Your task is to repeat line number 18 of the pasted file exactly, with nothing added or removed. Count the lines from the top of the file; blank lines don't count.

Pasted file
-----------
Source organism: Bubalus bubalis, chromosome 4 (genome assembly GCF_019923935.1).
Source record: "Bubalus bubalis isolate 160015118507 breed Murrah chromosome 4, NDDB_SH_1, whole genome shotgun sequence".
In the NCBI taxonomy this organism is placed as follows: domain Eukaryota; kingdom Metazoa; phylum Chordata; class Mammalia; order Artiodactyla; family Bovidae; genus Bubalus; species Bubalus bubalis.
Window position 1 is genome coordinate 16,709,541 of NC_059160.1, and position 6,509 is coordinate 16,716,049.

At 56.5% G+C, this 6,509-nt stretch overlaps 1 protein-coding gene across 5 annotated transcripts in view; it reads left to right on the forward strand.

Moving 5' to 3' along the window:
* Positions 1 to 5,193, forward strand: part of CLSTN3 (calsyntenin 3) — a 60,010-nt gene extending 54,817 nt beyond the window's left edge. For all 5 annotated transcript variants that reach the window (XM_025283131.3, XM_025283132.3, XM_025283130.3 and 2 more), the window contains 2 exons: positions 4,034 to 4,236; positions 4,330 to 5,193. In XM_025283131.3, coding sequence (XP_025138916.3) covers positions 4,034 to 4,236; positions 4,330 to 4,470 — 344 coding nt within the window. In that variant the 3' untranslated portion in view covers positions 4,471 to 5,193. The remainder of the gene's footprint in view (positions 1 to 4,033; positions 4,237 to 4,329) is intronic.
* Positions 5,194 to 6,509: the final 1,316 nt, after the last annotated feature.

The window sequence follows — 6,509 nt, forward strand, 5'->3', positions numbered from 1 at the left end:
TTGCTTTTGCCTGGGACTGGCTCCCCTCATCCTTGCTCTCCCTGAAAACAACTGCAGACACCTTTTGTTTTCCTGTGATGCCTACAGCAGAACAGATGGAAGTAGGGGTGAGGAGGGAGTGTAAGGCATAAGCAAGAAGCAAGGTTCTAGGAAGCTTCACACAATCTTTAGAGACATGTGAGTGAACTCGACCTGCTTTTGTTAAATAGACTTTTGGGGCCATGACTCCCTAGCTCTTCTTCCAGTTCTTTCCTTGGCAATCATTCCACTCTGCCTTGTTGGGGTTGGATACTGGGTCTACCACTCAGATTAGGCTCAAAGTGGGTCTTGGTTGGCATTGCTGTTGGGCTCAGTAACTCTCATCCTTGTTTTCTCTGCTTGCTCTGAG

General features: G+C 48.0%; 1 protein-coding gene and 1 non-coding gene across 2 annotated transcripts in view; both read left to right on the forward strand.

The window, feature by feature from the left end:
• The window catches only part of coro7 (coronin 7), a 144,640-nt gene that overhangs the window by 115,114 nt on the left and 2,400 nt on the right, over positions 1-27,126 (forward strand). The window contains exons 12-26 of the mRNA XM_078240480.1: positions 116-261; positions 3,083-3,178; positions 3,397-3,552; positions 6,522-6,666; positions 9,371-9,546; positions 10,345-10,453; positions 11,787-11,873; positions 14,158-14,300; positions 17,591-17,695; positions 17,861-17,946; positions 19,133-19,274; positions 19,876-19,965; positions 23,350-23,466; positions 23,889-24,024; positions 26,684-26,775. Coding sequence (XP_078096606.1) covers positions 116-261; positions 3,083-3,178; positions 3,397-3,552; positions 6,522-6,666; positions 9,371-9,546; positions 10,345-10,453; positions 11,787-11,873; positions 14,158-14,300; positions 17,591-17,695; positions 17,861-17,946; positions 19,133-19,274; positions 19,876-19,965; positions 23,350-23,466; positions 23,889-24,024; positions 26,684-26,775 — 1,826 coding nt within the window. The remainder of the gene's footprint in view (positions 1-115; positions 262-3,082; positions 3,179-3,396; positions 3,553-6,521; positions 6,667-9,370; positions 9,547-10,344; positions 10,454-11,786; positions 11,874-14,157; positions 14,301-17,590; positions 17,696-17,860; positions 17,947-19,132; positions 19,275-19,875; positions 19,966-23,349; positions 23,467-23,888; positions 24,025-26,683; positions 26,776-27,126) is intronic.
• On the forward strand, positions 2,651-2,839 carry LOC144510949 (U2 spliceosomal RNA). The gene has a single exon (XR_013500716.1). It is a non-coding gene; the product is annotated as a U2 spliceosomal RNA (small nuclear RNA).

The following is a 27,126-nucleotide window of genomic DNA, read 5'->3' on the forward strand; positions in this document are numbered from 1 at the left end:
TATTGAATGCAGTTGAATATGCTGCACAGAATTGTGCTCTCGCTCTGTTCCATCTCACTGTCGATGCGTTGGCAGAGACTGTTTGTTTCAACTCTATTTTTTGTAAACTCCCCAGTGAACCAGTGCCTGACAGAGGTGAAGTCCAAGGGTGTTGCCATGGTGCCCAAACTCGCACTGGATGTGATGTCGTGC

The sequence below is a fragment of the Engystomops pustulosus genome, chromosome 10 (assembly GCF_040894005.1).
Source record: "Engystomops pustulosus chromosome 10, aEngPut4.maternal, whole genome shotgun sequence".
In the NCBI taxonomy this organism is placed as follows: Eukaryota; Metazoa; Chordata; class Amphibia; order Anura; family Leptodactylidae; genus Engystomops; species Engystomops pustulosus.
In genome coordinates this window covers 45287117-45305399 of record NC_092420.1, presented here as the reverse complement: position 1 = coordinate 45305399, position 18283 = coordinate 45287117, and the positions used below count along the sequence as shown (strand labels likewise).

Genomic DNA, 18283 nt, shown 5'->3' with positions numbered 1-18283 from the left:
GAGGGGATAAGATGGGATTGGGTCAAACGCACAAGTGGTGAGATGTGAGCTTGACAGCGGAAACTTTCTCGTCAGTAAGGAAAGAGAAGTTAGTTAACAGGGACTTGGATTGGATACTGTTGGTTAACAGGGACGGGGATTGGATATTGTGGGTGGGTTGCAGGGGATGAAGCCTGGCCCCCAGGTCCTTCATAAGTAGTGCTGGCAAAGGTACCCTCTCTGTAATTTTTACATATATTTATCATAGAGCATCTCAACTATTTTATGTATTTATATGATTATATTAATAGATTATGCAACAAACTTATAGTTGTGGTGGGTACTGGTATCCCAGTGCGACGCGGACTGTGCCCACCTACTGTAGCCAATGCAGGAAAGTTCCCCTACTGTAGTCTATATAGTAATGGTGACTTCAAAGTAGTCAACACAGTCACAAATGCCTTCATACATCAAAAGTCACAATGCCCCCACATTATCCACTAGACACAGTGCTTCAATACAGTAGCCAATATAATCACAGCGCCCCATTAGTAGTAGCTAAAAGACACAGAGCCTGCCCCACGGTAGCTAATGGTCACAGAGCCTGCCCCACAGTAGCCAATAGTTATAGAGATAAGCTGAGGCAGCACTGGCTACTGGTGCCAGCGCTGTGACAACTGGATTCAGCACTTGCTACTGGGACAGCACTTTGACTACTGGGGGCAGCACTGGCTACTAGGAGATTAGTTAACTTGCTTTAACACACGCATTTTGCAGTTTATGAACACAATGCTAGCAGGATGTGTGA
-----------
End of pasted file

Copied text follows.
Source record: "Engystomops pustulosus chromosome 10, aEngPut4.maternal, whole genome shotgun sequence".